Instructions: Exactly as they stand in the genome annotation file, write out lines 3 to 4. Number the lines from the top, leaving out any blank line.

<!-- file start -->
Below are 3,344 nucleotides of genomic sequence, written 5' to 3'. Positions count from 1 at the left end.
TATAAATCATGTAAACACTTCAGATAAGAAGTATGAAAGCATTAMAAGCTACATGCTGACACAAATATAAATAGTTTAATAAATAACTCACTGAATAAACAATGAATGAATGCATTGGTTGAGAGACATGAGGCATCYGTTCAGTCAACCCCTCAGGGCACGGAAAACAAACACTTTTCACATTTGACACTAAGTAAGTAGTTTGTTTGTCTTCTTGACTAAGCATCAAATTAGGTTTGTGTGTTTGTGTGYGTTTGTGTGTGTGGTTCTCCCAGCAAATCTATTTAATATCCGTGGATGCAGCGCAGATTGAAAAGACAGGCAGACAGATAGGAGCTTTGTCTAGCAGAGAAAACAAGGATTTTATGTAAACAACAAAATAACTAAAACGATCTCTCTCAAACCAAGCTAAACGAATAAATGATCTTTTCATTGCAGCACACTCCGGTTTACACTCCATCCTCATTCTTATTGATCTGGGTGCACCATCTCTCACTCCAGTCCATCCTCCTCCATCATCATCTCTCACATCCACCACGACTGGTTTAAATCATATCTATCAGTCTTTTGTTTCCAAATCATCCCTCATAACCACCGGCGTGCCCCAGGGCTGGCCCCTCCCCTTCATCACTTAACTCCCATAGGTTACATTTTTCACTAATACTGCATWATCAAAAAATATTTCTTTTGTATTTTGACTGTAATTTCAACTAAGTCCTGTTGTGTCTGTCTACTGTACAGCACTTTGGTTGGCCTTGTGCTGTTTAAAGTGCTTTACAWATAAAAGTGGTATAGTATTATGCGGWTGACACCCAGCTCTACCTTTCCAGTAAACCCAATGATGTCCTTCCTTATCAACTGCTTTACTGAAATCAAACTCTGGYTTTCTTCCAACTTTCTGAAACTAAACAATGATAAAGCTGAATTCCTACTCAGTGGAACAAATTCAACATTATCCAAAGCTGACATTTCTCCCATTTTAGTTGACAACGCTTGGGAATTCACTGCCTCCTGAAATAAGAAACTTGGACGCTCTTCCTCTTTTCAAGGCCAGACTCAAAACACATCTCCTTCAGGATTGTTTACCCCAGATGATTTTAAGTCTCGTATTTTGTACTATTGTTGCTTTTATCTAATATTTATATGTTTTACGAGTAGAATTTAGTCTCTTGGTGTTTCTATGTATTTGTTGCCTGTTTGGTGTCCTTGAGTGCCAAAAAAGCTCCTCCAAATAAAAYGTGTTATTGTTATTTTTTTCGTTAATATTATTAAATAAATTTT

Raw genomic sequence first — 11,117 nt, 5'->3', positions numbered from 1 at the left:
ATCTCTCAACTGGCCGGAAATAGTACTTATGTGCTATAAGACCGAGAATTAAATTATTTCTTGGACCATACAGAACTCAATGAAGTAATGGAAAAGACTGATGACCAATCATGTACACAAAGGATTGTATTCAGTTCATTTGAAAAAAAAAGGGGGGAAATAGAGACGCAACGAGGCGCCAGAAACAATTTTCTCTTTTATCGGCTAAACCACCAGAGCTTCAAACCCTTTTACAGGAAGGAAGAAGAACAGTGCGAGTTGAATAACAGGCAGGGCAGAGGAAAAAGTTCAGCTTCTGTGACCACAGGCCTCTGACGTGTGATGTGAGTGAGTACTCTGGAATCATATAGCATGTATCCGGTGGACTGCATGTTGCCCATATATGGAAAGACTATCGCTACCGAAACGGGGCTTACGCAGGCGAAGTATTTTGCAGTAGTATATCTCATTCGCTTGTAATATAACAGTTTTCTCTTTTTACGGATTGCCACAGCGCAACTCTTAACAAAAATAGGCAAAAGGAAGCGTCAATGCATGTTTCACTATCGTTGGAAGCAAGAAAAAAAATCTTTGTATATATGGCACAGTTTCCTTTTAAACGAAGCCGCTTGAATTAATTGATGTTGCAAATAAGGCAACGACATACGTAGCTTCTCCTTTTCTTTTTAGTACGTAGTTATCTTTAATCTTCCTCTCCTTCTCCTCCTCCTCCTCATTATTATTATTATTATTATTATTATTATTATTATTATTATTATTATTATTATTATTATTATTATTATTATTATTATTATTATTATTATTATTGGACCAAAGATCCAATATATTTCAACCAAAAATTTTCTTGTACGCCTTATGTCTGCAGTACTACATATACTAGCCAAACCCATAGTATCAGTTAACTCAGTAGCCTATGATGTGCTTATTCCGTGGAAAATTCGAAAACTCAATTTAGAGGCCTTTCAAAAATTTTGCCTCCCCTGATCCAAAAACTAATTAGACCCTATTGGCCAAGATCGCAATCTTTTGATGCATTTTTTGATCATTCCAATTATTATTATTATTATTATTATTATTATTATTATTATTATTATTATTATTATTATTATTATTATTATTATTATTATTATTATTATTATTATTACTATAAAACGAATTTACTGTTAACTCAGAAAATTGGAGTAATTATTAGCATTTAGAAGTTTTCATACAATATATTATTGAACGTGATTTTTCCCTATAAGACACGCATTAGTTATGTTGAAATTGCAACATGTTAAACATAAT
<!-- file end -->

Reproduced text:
Raw genomic sequence first — 11,117 nt, 5'->3', positions numbered from 1 at the left:
ATCTCTCAACTGGCCGGAAATAGTACTTATGTGCTATAAGACCGAGAATTAAATTATTTCTTGGACCATACAGAACTCAATGAAGTAATGGAAAAGACTGATGACCAATCATGTACACAAAGGATTGTATTCAGTTCATTTGAAAAAAAAAGGGGGGAAATAGAGACGCAACGAGGCGCCAGAAACAATTTTCTCTTTTATCGGCTAAACCACCAGAGCTTCAAACCCTTTTACAGGAAGGAAGAAGAACAGTGCGAGTTGAATAACAGGCAGGGCAGAGGAAAAAGTTCAGCTTCTGTGACCACAGGCCTCTGACGTGTGATGTGAGTGAGTACTCTGGAATCATATAGCATGTATCCGGTGGACTGCATGTTGCCCATATATGGAAAGACTATCGCTACCGAAACGGGGCTTACGCAGGCGAAGTATTTTGCAGTAGTATATCTCATTCGCTTGTAATATAACAGTTTTCTCTTTTTACGGATTGCCACAGCGCAACTCTTAACAAAAATAGGCAAAAGGAAGCGTCAATGCATGTTTCACTATCGTTGGAAGCAAGAAAAAAAATCTTTGTATATATGGCACAGTTTCCTTTTAAACGAAGCCGCTTGAATTAATTGATGTTGCAAATAAGGCAACGACATACGTAGCTTCTCCTTTTCTTTTTAGTACGTAGTTATCTTTAATCTTCCTCTCCTTCTCCTCCTCCTCCTCATTATTATTATTATTATTATTATTATTATTATTATTATTATTATTATTATTATTATTATTATTATTATTATTATTATTATTATTATTATTATTGGACCAAAGATCCAATATATTTCAACCAAAAATTTTCTTGTACGCCTTATGTCTGCAGTACTACATATACTAGCCAAACCCATAGTATCAGTTAACTCAGTAGCCTATGATGTGCTTATTCCGTGGAAAATTCGAAAACTCAATTTAGAGGCCTTTCAAAAATTTTGCCTCCCCTGATCCAAAAACTAATTAGACCCTATTGGCCAAGATCGCAATCTTTTGATGCATTTTTTGATCATTCCAATTATTATTATTATTATTATTATTATTATTATTATTATTATTATTATTATTATTATTATTATTATTATTATTATTATTATTATTATTATTATTACTATAAAACGAATTTACTGTTAACTCAGAAAATTGGAGTAATTATTAGCATTTAGAAGTTTTCATACAATATATTATTGAACGTGATTTTTCCCTATAAGACACGCATTAGTTATGTTGAAATTGCAACATGTTAAACATAAT